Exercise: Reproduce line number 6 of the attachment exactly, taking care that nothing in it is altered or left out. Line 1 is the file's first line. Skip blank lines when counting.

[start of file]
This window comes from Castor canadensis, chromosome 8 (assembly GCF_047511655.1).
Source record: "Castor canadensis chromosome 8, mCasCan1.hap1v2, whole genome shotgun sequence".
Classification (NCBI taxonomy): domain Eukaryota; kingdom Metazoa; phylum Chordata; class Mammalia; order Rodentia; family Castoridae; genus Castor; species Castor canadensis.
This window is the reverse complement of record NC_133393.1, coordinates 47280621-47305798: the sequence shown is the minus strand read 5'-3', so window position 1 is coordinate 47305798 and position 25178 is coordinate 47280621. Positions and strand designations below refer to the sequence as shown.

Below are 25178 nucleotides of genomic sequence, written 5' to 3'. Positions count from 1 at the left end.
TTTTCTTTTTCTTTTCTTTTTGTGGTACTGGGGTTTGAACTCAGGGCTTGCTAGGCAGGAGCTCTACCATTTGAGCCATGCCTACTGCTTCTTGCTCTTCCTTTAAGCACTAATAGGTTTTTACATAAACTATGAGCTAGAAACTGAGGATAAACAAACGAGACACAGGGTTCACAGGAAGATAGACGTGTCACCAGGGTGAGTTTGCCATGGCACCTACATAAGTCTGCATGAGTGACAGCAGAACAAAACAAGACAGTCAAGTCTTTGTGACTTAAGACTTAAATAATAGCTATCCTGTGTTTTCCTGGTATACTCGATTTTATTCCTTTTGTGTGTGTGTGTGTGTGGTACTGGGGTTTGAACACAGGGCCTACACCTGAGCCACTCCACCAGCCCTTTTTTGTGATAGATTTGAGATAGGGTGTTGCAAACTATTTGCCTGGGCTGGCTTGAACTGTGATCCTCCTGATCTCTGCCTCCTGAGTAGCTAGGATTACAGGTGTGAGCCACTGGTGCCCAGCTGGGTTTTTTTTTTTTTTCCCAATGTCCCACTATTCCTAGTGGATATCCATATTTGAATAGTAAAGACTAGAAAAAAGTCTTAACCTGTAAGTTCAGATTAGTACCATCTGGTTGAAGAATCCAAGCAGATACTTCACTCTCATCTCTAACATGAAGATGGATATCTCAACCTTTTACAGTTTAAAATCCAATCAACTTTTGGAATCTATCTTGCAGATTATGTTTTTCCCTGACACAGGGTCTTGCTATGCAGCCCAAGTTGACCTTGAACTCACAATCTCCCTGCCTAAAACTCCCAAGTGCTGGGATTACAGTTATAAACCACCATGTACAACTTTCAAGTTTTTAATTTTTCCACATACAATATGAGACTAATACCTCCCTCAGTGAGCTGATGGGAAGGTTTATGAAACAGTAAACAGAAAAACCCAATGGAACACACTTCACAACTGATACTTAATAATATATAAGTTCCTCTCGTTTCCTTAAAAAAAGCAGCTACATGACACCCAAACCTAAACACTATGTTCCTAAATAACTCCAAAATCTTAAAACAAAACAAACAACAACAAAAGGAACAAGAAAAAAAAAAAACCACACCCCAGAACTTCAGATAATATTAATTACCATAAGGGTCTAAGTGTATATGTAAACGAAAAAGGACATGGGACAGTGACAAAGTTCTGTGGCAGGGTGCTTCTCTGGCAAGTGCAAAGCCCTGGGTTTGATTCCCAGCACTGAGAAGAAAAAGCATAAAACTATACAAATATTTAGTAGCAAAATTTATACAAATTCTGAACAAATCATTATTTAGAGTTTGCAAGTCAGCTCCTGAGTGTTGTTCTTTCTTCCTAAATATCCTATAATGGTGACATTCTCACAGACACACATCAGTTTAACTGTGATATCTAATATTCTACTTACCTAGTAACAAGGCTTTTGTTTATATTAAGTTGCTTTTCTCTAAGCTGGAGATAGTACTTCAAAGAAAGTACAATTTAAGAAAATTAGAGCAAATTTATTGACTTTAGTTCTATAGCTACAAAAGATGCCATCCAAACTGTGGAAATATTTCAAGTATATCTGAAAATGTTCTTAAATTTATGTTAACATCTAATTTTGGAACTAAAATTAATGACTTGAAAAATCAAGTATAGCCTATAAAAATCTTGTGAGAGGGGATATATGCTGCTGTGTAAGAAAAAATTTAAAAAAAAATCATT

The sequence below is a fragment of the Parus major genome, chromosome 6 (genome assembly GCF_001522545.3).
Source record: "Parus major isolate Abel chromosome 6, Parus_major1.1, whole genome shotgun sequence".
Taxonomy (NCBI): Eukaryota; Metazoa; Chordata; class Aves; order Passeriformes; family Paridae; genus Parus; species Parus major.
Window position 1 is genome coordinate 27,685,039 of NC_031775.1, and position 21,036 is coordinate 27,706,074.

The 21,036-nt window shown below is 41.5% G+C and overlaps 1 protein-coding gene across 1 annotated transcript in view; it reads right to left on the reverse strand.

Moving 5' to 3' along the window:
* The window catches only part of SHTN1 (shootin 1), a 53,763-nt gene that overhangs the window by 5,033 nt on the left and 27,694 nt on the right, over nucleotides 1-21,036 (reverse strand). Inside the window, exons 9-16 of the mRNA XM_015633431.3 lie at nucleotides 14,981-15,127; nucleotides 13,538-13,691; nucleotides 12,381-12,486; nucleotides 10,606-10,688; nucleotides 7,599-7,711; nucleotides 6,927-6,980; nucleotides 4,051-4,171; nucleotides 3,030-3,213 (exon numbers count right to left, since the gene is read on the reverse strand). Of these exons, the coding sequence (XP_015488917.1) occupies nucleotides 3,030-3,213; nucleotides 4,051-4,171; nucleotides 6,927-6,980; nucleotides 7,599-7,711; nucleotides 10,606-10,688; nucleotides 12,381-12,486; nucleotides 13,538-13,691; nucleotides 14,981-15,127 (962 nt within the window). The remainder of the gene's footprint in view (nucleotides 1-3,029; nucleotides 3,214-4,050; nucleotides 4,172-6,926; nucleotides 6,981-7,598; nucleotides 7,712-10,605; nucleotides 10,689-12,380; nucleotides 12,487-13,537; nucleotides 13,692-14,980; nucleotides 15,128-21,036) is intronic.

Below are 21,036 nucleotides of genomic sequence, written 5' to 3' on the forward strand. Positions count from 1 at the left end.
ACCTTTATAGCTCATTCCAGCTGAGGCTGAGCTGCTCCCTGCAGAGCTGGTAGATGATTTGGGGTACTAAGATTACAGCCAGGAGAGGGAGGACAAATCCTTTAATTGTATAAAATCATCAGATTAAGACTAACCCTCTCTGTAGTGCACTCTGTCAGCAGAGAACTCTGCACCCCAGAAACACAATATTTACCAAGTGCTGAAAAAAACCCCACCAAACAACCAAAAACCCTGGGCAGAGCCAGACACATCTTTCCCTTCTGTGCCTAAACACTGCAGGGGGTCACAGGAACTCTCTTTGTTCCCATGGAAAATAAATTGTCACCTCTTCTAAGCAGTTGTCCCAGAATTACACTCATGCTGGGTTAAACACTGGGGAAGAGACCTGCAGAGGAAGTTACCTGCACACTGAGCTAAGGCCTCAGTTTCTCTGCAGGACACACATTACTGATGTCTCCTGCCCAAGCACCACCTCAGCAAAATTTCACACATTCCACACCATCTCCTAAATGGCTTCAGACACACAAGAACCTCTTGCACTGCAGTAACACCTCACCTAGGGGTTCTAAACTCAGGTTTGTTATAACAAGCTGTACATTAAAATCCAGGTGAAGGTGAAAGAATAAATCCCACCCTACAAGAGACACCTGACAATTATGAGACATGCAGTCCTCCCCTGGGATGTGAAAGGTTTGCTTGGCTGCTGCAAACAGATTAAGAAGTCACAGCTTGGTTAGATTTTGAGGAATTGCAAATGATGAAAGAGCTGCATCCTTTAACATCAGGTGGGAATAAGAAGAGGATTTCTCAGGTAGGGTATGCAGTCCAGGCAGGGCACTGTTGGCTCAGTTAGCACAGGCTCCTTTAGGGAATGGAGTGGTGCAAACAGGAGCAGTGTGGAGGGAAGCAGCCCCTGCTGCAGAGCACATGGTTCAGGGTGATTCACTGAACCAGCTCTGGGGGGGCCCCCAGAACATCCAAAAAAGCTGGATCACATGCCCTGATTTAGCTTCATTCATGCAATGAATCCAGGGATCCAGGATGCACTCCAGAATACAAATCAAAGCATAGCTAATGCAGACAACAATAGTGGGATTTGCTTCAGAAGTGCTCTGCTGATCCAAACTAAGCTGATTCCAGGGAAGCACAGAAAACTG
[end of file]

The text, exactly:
TTTTCTTTTTCTTTTCTTTTTGTGGTACTGGGGTTTGAACTCAGGGCTTGCTAGGCAGGAGCTCTACCATTTGAGCCATGCCTACTGCTTCTTGCTCTTCCTTTAAGCACTAATAGGTTTTTACATAAACTATGAGCTAGAAACTGAGGATAAACAAACGAGACACAGGGTTCACAGGAAGATAGACGTGTCACCAGGGTGAGTTTGCCATGGCACCTACATAAGTCTGCATGAGTGACAGCAGAACAAAACAAGACAGTCAAGTCTTTGTGACTTAAGACTTAAATAATAGCTATCCTGTGTTTTCCTGGTATACTCGATTTTATTCCTTTTGTGTGTGTGTGTGTGTGGTACTGGGGTTTGAACACAGGGCCTACACCTGAGCCACTCCACCAGCCCTTTTTTGTGATAGATTTGAGATAGGGTGTTGCAAACTATTTGCCTGGGCTGGCTTGAACTGTGATCCTCCTGATCTCTGCCTCCTGAGTAGCTAGGATTACAGGTGTGAGCCACTGGTGCCCAGCTGGGTTTTTTTTTTTTTTCCCAATGTCCCACTATTCCTAGTGGATATCCATATTTGAATAGTAAAGACTAGAAAAAAGTCTTAACCTGTAAGTTCAGATTAGTACCATCTGGTTGAAGAATCCAAGCAGATACTTCACTCTCATCTCTAACATGAAGATGGATATCTCAACCTTTTACAGTTTAAAATCCAATCAACTTTTGGAATCTATCTTGCAGATTATGTTTTTCCCTGACACAGGGTCTTGCTATGCAGCCCAAGTTGACCTTGAACTCACAATCTCCCTGCCTAAAACTCCCAAGTGCTGGGATTACAGTTATAAACCACCATGTACAACTTTCAAGTTTTTAATTTTTCCACATACAATATGAGACTAATACCTCCCTCAGTGAGCTGATGGGAAGGTTTATGAAACAGTAAACAGAAAAACCCAATGGAACACACTTCACAACTGATACTTAATAATATATAAGTTCCTCTCGTTTCCTTAAAAAAAGCAGCTACATGACACCCAAACCTAAACACTATGTTCCTAAATAACTCCAAAATCTTAAAACAAAACAAACAACAACAAAAGGAACAAGAAAAAAAAAAAACCACACCCCAGAACTTCAGATAATATTAATTACCATAAGGGTCTAAGTGTATATGTAAACGAAAAAGGACATGGGACAGTGACAAAGTTCTGTGGCAGGGTGCTTCTCTGGCAAGTGCAAAGCCCTGGGTTTGATTCCCAGCACTGAGAAGAAAAAGCATAAAACTATACAAATATTTAGTAGCAAAATTTATACAAATTCTGAACAAATCATTATTTAGAGTTTGCAAGTCAGCTCCTGAGTGTTGTTCTTTCTTCCTAAATATCCTATAATGGTGACATTCTCACAGACACACATCAGTTTAACTGTGATATCTAATATTCTACTTACCTAGTAACAAGGCTTTTGTTTATATTAAGTTGCTTTTCTCTAAGCTGGAGATAGTACTTCAAAGAAAGTACAATTTAAGAAAATTAGAGCAAATTTATTGACTTTAGTTCTATAGCTACAAAAGATGCCATCCAAACTGTGGAAATATTTCAAGTATATCTGAAAATGTTCTTAAATTTATGTTAACATCTAATTTTGGAACTAAAATTAATGACTTGAAAAATCAAGTATAGCCTATAAAAATCTTGTGAGAGGGGATATATGCTGCTGTGTAAGAAAAAATTTAAAAAAAAATCATT